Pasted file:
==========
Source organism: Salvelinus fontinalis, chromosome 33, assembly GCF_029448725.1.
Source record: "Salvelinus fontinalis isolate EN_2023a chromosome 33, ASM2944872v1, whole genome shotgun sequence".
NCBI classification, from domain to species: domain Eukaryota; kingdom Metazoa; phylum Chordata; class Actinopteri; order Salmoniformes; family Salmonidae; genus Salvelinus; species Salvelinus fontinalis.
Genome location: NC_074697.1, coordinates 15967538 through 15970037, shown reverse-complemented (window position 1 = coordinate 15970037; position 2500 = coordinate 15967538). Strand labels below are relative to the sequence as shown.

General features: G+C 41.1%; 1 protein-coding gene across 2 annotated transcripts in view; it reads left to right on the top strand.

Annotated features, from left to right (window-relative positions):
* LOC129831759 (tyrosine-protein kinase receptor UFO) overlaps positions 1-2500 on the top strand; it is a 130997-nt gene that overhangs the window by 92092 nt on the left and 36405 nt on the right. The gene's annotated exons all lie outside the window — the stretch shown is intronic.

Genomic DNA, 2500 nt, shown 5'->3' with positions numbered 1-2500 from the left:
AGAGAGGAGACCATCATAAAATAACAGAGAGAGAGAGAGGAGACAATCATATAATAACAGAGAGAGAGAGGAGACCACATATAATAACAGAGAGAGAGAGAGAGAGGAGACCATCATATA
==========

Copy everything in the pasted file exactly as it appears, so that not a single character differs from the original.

Source organism: Salvelinus fontinalis, chromosome 33, assembly GCF_029448725.1.
Source record: "Salvelinus fontinalis isolate EN_2023a chromosome 33, ASM2944872v1, whole genome shotgun sequence".
NCBI classification, from domain to species: domain Eukaryota; kingdom Metazoa; phylum Chordata; class Actinopteri; order Salmoniformes; family Salmonidae; genus Salvelinus; species Salvelinus fontinalis.
Genome location: NC_074697.1, coordinates 15967538 through 15970037, shown reverse-complemented (window position 1 = coordinate 15970037; position 2500 = coordinate 15967538). Strand labels below are relative to the sequence as shown.

General features: G+C 41.1%; 1 protein-coding gene across 2 annotated transcripts in view; it reads left to right on the top strand.

Annotated features, from left to right (window-relative positions):
* LOC129831759 (tyrosine-protein kinase receptor UFO) overlaps positions 1-2500 on the top strand; it is a 130997-nt gene that overhangs the window by 92092 nt on the left and 36405 nt on the right. The gene's annotated exons all lie outside the window — the stretch shown is intronic.

Genomic DNA, 2500 nt, shown 5'->3' with positions numbered 1-2500 from the left:
AGAGAGGAGACCATCATAAAATAACAGAGAGAGAGAGAGGAGACAATCATATAATAACAGAGAGAGAGAGGAGACCACATATAATAACAGAGAGAGAGAGAGAGAGGAGACCATCATATA